Pilots bestow honors
Published 12:00 am Thursday, April 24, 2003
The mission of the Pilot Club of Suffolk is to reach out to others, no matter what the need in the community. The members also believe in rewarding others who do the same. On Monday night, they bestowed numerous plaques on servants of the community in their &uot;16th Annual Civic Awards Night.&uot;
The organization also gave monetary donations so that agencies providing services to the community can keep on giving to the people of Suffolk.
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&uot;The services they render make Suffolk a better city,&uot; said Pilot LaVerne Flythe. &uot;This is Pilot’s way of honoring those who serve, enriching the lives of others.&uot;
Monday night’s festivities took place at the Elks Lodge, and the chaplain of the Pilot Club of Suffolk, Jacque Edwards, provided the invocation, asking God to bless the work of the recipients of awards, and to give the nation’s leaders strength, faithfulness, and wisdom.
Suffolk Police Officer Mike Simpkins, a long-time friend of Pilot, sang Lee Greenwood’s &uot;Proud to be an American.&uot; Simpkins later sang &uot;Amazing Grace&uot; as the meeting closed.
Many Pilot members, including President Anna D’Antonio, President Elect Suzanne Langston and Governor Elect Jeanne Banks, presided over the meeting with Banks bringing greetings from the &uot;Virginia District.&uot; From the Suffolk Pilots, Leah Powell shared the &uot;Pilot Code of Ethics,&uot; a strict set of moral and professional principles.
They introduced many other Pilots, who in turn introduced members presenting awards.
Nancy Cisco and LaVerne Flythe served as mistresses of ceremonies and Pilot Leah Powell presented the Pilot Code of Ethics.
Pilot Shirley Eley presented awards to Public Education Specialist with the Suffolk Fire Department, Pam King, for her work with Lifeline; Brian Wolford for his dedicated help with the Pilot’s Queen’s Luncheon, Christmas &uot;Green Safety Tree&uot; and the Chorey Park Valentine’s Party. Ann Stallings presented awards to Police Officers Simpkins for &uot;Crime Line,&uot; and Junius &uot;Jay&uot; Jackson, John K. Cook; and Police Chief William A. Freeman also received awards for the dedicated work the department does to improve life in this city.
Sergeant Brandon Meyers of the Bennett’s Creek Rescue Squad and Robert &uot;Rusty&uot; Hundley, president of the Nansemond-Suffolk Rescue Squad, accepted the donations for their respective agencies from Frances Hatfield. Eley also noted the &uot;critical and priceless&uot; services of volunteers from both squads.
Other awards were presented to Project Lifesaver, the Genieve Shelter, Habitat for Humanity, Meals on Wheels, the Suffolk Literacy Council, Camp Bruce McCoy, the Children’s Center, and Reading is Fundamental.
As for the awards for &uot;Outstanding Community Service,&uot; several people were honored with plaques for their dedication. Suffolk Firefighter Kimberly Marston of the Market Street Fire Station No. 1 was named &uot;Firefighter of the Year.&uot; Two people share the honor of &uot;Emergency Medical Technician of the Year.&uot; EMT Jeff Elmore was selected from the Nansemond-Suffolk Rescue Squad, and James Sessoms from the Bennett’s Creek Rescue Squad. Both were selected for their service.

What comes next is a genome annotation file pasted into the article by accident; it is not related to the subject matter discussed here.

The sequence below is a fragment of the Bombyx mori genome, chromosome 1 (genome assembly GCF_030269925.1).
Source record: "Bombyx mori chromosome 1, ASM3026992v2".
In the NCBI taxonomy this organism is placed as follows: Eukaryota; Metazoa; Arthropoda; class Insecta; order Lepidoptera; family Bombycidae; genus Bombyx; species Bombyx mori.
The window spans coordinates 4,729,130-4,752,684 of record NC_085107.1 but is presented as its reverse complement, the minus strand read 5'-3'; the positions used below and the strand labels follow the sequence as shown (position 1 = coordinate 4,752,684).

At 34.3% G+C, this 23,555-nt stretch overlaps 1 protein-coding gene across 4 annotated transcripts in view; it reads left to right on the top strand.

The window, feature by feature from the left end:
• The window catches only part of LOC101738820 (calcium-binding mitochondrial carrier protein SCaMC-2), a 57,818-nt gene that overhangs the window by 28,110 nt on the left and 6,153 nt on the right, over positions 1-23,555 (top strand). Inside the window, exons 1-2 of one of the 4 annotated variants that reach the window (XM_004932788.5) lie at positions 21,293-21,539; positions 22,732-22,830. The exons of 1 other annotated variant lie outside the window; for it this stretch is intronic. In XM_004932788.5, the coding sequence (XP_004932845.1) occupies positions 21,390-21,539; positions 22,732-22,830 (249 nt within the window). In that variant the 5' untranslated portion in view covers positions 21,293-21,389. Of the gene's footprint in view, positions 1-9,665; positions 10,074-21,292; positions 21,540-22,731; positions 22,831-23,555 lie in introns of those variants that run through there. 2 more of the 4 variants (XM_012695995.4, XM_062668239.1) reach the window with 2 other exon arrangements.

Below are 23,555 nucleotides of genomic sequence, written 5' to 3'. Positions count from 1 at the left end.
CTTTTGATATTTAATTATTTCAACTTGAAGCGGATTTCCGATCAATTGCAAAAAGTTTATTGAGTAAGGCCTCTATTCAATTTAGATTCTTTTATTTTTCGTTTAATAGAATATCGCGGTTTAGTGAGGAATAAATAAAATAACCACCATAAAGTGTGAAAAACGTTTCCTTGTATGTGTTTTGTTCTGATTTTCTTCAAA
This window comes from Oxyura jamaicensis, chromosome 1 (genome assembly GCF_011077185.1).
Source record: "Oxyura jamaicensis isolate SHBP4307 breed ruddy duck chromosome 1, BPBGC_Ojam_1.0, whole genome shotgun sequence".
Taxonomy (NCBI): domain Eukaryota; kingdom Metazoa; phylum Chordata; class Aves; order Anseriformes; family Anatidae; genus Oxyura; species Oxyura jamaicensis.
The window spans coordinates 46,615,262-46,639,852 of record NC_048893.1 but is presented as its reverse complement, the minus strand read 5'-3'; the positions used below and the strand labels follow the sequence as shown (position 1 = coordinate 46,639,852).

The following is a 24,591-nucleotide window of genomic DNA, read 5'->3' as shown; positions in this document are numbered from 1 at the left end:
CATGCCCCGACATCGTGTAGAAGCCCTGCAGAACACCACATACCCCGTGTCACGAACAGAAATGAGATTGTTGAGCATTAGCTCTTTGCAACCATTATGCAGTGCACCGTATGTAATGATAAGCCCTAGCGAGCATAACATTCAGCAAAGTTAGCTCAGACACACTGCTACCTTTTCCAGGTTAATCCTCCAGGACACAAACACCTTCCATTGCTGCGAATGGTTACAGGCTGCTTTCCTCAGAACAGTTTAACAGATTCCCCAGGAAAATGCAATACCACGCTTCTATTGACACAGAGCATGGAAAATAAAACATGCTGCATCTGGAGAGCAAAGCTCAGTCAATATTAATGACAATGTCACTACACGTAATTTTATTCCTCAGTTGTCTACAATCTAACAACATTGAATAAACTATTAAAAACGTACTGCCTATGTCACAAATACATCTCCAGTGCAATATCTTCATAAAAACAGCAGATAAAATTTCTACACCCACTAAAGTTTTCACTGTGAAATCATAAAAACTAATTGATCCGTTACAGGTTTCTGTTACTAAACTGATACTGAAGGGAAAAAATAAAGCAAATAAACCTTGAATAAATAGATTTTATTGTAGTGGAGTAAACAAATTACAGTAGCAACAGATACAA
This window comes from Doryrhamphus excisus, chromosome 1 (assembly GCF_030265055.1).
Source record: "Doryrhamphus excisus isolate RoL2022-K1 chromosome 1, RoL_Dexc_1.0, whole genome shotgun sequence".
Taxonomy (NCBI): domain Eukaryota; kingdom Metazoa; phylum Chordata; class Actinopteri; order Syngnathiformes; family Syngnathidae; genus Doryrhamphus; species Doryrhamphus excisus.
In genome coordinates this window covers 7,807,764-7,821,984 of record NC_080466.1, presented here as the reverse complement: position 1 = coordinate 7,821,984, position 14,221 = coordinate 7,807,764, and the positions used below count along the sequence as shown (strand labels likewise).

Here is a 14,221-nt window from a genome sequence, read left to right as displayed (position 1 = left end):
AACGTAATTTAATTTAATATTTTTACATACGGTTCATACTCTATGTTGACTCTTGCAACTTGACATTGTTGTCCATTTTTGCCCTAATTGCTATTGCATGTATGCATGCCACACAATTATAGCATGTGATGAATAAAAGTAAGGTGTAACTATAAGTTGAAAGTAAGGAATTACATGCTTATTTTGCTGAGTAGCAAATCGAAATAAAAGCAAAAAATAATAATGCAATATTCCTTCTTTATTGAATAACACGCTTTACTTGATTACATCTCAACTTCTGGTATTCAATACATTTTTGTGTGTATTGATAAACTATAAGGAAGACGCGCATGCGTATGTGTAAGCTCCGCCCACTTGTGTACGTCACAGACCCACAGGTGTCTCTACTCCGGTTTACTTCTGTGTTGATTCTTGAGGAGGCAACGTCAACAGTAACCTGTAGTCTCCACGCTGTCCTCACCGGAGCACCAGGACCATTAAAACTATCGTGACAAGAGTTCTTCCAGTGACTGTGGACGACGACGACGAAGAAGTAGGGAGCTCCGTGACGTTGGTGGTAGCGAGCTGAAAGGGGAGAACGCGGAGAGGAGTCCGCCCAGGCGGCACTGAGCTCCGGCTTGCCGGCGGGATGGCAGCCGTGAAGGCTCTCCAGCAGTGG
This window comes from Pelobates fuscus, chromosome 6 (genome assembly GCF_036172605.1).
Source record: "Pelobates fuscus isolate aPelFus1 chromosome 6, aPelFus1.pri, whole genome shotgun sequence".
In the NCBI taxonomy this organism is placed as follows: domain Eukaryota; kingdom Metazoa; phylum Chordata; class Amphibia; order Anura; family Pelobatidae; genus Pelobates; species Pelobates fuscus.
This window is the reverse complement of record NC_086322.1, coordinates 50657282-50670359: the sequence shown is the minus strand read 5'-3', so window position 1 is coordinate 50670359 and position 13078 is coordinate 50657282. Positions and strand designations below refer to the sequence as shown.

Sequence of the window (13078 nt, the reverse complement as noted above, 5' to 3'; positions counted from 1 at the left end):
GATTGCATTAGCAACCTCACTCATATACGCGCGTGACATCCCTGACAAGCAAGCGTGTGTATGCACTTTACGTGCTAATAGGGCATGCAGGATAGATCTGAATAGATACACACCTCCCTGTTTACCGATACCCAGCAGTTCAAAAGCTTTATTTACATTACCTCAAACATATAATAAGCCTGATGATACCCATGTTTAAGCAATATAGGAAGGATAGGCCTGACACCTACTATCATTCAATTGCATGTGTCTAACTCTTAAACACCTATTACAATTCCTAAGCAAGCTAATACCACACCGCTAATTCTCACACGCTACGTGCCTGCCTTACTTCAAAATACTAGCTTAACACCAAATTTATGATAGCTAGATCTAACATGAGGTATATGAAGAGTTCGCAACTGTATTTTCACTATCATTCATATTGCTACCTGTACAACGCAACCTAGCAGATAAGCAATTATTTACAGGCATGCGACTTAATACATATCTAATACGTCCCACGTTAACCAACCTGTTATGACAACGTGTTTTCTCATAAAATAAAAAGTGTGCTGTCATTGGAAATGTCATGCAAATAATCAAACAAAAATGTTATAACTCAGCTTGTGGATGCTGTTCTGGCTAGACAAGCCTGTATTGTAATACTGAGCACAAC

Officer Lance Callis of the Suffolk Police Department was honored as &uot;Police Officer of the Year,&uot; and according to Chief Freeman, he’s not only compassionate but also respectful of everyone.
&uot;You can’t teach people to treat people with dignity and respect, and that’s what he does,&uot; said the police chief.
Sergeant Vernon Harris was named &uot;Explorer of the Year,&uot; named for his devotion to duty at the police department. The Explorer Post is a program for youths that gives them a hands-on opportunity to learn about law enforcement through their volunteer service.
&uot;I’ve seen Sgt. Harris so much around the office that I thought we’d hired him,&uot; said Chief Freeman. &uot;He is a very loyal young man, very active in church and he will be an asset to any company or school he chooses.&uot;
&uot;Volunteer Tutor of the Year&uot; Jennifer Bunn stole everyone’s heart as she accepted accolades for her devotion to the children she instructs.
&uot;It’s all about the little ones,&uot; she spoke softly from her wheelchair.
Suffolk Public Schools’ Christine Bradshaw now carries the distinction of &uot;School Bus Driver of Children with Disabilities.&uot; The &uot;Teacher’s Assistant of Children with Disabilities&uot; is Marie Scott, and Lori Brunson is &uot;Teacher of the Year for Children with Disabilities.&uot;
Pilot International was founded and chartered in 1921 as an international service organization.
Today, Pilot International has approximately 500 clubs and more than 25,000 adult and youth members.
Suffolk City Councilman Bobby Ralph noted that the Pilot Club of Suffolk Inc. was established in 1974, the same year the City of Suffolk was &uot;born.&uot;
Ralph also said the Pilot Club of Suffolk members work beyond the call of duty when they would probably rather be at home with their families.
&uot;You will be richly rewarded and I congratulate you tonight for the work you do,&uot; said Ralph. &uot;Volunteers like you enrich the lives of many others and the City of Suffolk is all the better for your being here.&uot;
One more group was received honorable mention at Civic Awards Night. The &uot;Co-Pilots,&uot; or husbands of the Pilot members, were asked to stand to be recognizes for sharing their loved one with the community they serve.